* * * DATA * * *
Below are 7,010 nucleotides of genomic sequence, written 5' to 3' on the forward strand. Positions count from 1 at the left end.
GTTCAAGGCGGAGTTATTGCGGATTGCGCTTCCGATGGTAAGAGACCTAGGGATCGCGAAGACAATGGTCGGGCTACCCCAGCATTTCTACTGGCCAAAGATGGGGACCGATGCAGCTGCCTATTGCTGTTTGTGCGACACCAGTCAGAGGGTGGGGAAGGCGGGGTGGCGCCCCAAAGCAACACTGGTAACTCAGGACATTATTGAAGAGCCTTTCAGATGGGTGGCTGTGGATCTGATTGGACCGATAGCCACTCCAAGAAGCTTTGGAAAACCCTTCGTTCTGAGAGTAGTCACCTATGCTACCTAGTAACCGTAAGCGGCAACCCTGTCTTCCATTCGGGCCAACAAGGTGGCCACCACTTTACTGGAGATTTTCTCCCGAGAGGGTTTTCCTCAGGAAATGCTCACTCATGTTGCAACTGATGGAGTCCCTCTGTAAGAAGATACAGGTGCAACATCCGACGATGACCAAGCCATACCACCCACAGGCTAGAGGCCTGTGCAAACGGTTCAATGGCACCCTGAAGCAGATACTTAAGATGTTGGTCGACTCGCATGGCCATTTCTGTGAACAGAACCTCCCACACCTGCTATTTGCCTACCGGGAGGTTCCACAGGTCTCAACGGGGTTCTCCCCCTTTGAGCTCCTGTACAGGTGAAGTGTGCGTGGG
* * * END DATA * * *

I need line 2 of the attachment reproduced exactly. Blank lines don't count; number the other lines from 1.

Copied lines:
GTTCAAGGCGGAGTTATTGCGGATTGCGCTTCCGATGGTAAGAGACCTAGGGATCGCGAAGACAATGGTCGGGCTACCCCAGCATTTCTACTGGCCAAAGATGGGGACCGATGCAGCTGCCTATTGCTGTTTGTGCGACACCAGTCAGAGGGTGGGGAAGGCGGGGTGGCGCCCCAAAGCAACACTGGTAACTCAGGACATTATTGAAGAGCCTTTCAGATGGGTGGCTGTGGATCTGATTGGACCGATAGCCACTCCAAGAAGCTTTGGAAAACCCTTCGTTCTGAGAGTAGTCACCTATGCTACCTAGTAACCGTAAGCGGCAACCCTGTCTTCCATTCGGGCCAACAAGGTGGCCACCACTTTACTGGAGATTTTCTCCCGAGAGGGTTTTCCTCAGGAAATGCTCACTCATGTTGCAACTGATGGAGTCCCTCTGTAAGAAGATACAGGTGCAACATCCGACGATGACCAAGCCATACCACCCACAGGCTAGAGGCCTGTGCAAACGGTTCAATGGCACCCTGAAGCAGATACTTAAGATGTTGGTCGACTCGCATGGCCATTTCTGTGAACAGAACCTCCCACACCTGCTATTTGCCTACCGGGAGGTTCCACAGGTCTCAACGGGGTTCTCCCCCTTTGAGCTCCTGTACAGGTGAAGTGTGCGTGGG